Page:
Having a bad day at work? Got loads of stuff on your to-do-list and you just can’t face it? You’re in a funk? The more you sit around being unproductive, the worse you feel. It’s a vicious cycle. What you need is a quick fix to lift your mood so you can feel like yourself again.

When you find yourself feeling grumpy, a helpful initial step is to take a moment to reflect on what’s causing you to feel the way you’re feeling. Our emotions are often an outward sign of what’s going on for us internally, and sometimes, the internal stuff justifies the bad mood. If you catch yourself feeling irritated today, maybe it’s because someone has criticised you, or you’re feeling guilty because you have let someone down. Whatever it is that’s going on for you, recognize what might be causing your mood and accept that these emotions may actually be serving a purpose. Your irritation could be a sign that maybe you were right to be criticised and that you shouldn’t have let that person down. And guilt can motivate us to take steps to repair relationships we feel we’ve neglected. Embrace those emotions and take the action you know you need to take.

There are other times, however, when bad moods pop up from nowhere. Maybe you waited too long to eat lunch or woke up today feeling grumpy. If you need to shake it off, here are three powerful ways to turn your bad mood around.

Focus on Someone Else

A bad mood usually forces us to become overly focused on ourselves. Shifting our attention to others can trick our minds into forgetting our own little world, as we remember everyone else has their ups and downs too. Dacher Keltner, psychologist at the University of California, Berkeley and a great friend of Smiley borrows the word jen from Confucius to describe the extent to which we bring out the best in other people and avoid bringing them down. Individuals with a high jen ratio are more likely to commit an act of kindness and compassion and less likely to use a derogatory remark than someone with a low jen ratio. So help a neighbour. Offer to buy a cup of coffee to the elderly man in line behind you. Take time to really listen to a friend’s problem and help them see the way through. Building them up will lift your mood up.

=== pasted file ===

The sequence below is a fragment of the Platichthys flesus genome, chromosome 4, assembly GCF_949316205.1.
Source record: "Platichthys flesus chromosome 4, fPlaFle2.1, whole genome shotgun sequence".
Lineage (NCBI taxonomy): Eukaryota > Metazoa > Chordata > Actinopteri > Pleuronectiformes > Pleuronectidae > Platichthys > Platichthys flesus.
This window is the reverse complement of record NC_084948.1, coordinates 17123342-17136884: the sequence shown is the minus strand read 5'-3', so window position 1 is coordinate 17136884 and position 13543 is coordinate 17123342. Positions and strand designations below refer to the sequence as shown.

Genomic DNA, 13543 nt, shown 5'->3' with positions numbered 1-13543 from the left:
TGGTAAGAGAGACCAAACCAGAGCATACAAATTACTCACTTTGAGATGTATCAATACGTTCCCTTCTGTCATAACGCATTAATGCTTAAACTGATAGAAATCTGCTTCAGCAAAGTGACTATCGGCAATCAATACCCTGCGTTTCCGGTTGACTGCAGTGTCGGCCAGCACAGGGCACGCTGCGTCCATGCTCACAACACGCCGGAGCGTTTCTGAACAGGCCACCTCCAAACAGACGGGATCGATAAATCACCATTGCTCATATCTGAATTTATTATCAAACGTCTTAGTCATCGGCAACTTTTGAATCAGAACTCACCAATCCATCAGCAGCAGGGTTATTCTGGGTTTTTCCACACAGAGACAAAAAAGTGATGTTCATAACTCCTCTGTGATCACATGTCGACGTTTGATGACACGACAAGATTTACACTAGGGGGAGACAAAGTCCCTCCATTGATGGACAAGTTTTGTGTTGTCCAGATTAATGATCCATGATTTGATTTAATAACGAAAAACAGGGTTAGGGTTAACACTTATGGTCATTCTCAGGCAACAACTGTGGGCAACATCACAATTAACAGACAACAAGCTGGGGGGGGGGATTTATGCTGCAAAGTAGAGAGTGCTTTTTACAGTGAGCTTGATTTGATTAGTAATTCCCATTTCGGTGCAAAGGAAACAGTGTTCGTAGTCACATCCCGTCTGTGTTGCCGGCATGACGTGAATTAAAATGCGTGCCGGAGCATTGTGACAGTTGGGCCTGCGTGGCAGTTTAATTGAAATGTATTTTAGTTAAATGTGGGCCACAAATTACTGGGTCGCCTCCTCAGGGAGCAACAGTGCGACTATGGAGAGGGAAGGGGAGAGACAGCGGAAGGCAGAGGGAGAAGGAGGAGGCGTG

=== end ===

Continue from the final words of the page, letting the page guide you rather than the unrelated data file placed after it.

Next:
Get Yourself Moving

Physical activity and exercise, while not the most popular, has proven to be the most effective way to cheer yourself up. We evolved to move, and the health of our brains—and the moods our brains experience—rely on physical activity to stay healthy. Since it’s hard to motivate ourselves to head out for a long run when we’re in a bad mood, focus on small steps. Watch an aerobic video and commit to the first five minutes. Or put your shoes on and just walk. The uplifting effects of exercise can happen so quickly that you might decide to keep going once you’ve started. 

Think More Like An Optimist

When an adverse event happens, like receiving an unexpected bill in the mail, pessimists are likely to think of it as being permanent and pervasive. In other words, they say to themselves, “I’m always going to be behind on bills and my life sucks.” Optimists, on the other hand, are more likely to describe the event as temporary and to compartmentalise it. An optimist would say, “I’ll have to cut back for the next month to pay this off, but it will be OK, and at least I’m great at what I do for a living.” If your bad mood stems from a challenge or obstacle you’re dealing with, try to focus on the control you do have to change it, and be realistic about how much of your life it affects. And if all else fails, smile. It sounds almost too easy, but research shows that the simple act of smiling can improve your mood. For the greatest effect, give yourself a big authentic smile by finding something that genuinely makes you laugh.

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